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Hospital boss slams NHS computerised medical records system after IT upgrade

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The new NHS computerised medical records system has been criticised by a hospital boss after staff were 'incredibly disappointed' with the IT upgrade on trial at the London institution.

According to Andrew Way, chief executive of Hampstead's Royal Free Hospital, the National Programme for IT (NPfIT), which has soared in price to£12 billion, has cost his trust an extra£10 million and caused fewer patients to be seen.

The IT upgrade aims to create a centralised medical records system for 50 million patients in England, which the Government believes will benefit patient care and could prove vital in emergencies.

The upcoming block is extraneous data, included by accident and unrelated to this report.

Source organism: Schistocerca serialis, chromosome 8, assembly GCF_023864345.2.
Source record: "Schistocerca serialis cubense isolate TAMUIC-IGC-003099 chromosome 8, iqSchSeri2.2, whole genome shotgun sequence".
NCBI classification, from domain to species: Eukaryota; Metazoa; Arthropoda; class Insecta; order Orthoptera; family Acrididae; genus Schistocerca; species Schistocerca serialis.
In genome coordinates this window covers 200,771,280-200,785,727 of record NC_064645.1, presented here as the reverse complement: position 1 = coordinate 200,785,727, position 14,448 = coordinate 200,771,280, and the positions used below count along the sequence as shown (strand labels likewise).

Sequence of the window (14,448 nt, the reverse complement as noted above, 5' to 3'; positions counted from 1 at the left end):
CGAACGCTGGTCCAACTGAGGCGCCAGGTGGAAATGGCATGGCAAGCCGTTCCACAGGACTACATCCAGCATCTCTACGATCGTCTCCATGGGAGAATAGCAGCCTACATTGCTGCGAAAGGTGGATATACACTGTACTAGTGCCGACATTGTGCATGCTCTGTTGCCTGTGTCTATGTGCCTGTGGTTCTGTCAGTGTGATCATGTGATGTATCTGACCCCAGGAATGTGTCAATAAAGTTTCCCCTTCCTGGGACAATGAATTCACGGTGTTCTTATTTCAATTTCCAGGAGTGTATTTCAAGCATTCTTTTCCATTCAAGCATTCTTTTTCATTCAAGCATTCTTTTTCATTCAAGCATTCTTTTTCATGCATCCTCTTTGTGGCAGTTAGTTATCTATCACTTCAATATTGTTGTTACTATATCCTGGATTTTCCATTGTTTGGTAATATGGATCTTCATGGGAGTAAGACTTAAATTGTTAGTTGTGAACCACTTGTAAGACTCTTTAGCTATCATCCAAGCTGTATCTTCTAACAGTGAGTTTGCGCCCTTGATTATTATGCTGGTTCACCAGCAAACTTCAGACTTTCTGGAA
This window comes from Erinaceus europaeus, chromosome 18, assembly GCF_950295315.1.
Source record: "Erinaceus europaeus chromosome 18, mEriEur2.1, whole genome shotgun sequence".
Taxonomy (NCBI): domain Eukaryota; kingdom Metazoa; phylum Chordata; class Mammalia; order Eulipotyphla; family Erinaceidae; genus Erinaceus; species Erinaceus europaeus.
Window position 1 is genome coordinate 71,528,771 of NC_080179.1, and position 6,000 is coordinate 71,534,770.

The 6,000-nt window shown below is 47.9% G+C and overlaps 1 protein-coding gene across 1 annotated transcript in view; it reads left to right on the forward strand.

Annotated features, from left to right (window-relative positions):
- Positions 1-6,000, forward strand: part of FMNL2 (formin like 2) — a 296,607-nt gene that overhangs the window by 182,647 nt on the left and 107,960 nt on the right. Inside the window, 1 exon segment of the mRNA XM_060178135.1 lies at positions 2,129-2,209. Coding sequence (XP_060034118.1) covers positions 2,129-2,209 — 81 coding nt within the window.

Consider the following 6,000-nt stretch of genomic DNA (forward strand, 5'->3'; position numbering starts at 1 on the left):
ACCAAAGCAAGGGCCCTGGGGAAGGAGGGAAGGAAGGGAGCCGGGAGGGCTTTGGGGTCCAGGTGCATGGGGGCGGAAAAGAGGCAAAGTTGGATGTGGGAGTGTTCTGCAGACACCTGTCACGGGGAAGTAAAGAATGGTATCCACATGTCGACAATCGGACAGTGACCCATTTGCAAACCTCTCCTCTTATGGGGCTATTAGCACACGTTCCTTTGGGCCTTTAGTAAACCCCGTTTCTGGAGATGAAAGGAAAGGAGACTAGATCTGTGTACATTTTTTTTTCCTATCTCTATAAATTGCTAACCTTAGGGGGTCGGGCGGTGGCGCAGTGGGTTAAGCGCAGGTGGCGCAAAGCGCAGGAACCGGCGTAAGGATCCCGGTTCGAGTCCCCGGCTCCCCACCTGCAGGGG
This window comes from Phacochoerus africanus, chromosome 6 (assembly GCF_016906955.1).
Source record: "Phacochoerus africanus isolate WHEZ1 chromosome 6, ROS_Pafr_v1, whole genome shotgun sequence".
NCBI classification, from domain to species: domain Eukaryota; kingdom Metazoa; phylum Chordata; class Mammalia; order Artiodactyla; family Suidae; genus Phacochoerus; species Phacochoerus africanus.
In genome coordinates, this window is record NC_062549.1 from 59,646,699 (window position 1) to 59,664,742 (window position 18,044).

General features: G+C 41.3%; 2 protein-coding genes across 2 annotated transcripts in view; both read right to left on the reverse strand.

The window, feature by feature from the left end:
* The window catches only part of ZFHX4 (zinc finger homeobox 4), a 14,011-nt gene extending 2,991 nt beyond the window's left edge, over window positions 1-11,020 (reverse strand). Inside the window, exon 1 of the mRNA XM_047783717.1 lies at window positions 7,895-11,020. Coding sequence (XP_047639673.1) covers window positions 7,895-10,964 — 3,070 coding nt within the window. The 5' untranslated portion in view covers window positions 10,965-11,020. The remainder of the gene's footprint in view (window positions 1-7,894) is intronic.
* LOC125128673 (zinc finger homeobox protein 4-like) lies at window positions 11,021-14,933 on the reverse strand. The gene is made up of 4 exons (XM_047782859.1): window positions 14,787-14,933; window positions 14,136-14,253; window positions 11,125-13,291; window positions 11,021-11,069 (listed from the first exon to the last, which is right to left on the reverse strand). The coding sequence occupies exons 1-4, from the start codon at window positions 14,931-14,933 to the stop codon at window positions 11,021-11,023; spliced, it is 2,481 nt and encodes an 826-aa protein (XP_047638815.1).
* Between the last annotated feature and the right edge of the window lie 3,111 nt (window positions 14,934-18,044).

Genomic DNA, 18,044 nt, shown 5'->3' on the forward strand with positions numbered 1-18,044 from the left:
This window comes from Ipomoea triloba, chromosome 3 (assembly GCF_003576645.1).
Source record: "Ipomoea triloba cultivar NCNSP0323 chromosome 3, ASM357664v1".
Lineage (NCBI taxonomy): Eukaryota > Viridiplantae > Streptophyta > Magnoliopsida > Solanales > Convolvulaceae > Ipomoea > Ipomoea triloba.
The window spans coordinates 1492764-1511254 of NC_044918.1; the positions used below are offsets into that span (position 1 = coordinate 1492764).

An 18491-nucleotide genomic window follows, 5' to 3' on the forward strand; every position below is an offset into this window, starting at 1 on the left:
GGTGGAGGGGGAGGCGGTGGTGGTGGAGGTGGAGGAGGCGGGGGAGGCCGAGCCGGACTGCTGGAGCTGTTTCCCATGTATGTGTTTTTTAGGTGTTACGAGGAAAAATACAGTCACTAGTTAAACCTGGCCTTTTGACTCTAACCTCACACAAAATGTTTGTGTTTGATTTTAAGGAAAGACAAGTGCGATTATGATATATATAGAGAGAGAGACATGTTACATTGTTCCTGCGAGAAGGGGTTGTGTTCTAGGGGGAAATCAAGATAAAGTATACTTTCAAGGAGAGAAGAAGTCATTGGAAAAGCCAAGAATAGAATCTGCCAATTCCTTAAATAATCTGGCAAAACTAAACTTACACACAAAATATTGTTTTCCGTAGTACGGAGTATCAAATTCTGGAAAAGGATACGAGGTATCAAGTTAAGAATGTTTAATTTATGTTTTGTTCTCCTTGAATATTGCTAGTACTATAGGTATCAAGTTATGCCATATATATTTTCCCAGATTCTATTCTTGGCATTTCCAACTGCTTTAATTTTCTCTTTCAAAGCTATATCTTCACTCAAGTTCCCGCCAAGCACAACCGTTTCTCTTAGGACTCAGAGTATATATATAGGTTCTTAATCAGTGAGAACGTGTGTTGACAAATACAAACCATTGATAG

The Royal Free began trialling the e-records system last summer, but its staff have not been impressed with the results.

Mr Way told the BBC: "I have personally apologised for the decision to implement the system before we were really clear about what we were going to receive. I had been led to believe it would all work."

An extra£4 million was spent by the trust to get the system working, with added administration costs including 40 extra staff to handle the added workload.

A further£6 million was effectively lost because problems with the system meant the hospital was unable to bill other parts of the NHS for work done.

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